Collective Strategy: A Framework for Solving Large-Scale Social Problems
By Robert D. Lamb, PhD
Foundation for Inclusion Research Brief, Issue No. 1, January 8, 2018
About This Brief
Foundation for Inclusion (FFI) Research Briefs are intended to summarize recent and ongoing scientific research that is likely to be of interest to people working to make the world better. This first issue summarizes the foundational research FFI was built around, focusing on the conceptual innovations that inspired its collective-strategy framework: the dual-system problem, the six levels of problem-solving capability, the whole–parts–gaps framework, and the seven-questions method. Together these innovations shift the focus from solving problems to fixing problem-solving systems and make it possible to discover the most strategic path to large-scale change.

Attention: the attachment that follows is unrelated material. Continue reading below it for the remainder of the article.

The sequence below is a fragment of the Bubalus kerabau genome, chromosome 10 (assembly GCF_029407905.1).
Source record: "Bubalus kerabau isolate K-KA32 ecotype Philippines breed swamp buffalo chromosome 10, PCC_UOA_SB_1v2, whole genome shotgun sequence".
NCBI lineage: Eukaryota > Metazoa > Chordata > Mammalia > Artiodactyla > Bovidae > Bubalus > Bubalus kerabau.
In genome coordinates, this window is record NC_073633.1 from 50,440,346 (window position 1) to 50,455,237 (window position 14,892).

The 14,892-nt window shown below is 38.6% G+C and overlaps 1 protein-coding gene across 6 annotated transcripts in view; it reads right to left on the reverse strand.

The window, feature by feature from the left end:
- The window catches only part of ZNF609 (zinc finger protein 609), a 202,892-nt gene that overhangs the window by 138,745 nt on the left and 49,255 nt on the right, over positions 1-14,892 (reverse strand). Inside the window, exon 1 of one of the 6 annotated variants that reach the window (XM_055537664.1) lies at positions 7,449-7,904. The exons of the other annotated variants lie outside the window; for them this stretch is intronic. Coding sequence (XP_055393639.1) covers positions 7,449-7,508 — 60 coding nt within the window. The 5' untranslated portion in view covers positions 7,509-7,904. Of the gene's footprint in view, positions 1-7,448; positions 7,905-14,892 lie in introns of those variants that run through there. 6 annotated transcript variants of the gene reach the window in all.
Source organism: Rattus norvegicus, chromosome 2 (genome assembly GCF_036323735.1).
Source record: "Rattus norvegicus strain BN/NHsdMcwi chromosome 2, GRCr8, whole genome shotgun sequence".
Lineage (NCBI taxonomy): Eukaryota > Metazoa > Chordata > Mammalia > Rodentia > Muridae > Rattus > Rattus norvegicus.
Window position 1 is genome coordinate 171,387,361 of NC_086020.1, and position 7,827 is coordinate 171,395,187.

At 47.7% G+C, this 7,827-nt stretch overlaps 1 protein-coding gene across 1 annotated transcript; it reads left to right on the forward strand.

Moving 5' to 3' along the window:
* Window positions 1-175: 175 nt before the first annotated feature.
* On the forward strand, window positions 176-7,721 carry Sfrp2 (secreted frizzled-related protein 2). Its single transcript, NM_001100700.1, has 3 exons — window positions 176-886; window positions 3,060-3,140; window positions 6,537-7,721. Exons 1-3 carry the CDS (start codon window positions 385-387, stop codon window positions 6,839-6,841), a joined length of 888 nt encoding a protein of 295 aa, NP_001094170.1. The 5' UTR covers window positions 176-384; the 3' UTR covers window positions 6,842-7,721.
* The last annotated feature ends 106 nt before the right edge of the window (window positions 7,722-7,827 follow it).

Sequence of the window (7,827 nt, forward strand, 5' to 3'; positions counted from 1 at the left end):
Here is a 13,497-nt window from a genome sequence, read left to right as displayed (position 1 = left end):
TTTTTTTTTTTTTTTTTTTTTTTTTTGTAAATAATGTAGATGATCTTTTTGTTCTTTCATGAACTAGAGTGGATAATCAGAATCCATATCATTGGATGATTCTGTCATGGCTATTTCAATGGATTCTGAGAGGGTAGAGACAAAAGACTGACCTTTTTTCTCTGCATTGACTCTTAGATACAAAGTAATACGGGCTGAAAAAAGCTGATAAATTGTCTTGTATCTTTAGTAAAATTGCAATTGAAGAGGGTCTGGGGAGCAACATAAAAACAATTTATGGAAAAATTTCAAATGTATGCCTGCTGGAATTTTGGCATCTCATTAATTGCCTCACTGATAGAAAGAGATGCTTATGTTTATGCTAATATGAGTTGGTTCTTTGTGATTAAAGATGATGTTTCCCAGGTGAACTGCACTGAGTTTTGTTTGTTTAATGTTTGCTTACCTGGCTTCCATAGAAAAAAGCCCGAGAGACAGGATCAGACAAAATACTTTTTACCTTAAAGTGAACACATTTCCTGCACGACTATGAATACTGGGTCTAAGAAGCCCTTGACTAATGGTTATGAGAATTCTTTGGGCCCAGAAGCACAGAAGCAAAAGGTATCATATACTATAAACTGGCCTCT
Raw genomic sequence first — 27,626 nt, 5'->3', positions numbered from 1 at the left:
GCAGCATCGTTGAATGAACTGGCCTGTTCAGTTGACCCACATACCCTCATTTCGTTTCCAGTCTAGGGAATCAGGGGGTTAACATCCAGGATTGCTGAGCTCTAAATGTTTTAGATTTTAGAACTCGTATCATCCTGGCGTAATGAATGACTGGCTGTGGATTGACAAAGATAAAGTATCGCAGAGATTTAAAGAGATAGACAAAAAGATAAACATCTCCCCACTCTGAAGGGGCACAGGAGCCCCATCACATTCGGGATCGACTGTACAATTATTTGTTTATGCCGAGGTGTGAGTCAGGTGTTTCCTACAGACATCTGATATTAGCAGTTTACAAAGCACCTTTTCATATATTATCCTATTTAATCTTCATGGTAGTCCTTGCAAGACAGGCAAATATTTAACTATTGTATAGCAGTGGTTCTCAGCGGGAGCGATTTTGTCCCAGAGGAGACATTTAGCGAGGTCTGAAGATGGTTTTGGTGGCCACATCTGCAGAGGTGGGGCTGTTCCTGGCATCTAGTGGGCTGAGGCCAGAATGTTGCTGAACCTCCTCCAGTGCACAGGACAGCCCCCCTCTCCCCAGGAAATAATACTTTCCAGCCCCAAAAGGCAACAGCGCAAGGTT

What does it take to solve really hard problems?
Chronic poverty, cycles of violence, racial and ethnic mistrust, global trafficking, tensions over migration, environmental damage—many of today’s biggest challenges seem immune to even the most heroic efforts to resolve them. In divided societies, progress has proven to be reversible, even when hundreds of organizations, thousands of people, and millions of dollars are dedicated to permanent solutions.
Are problems becoming harder, or is our ability to work together to solve them becoming weaker?
I’ve spent most of my career thinking about how societies change—especially how they fall apart or come together—and how some people manage to influence that change while others fail. This policy brief summarizes my most recent research (some of which is ongoing) and describes methods I have developed to determine what it would take to achieve large-scale change on any topic—what would need to change (by how much), who can change them (by how much), and what’s missing. It’s a good framework for judging the chances of success—or improving the odds.
The Foundation for Inclusion (FFI) is applying these methods today while continuing research that will make them even more powerful in the future. ...continue reading (pdf)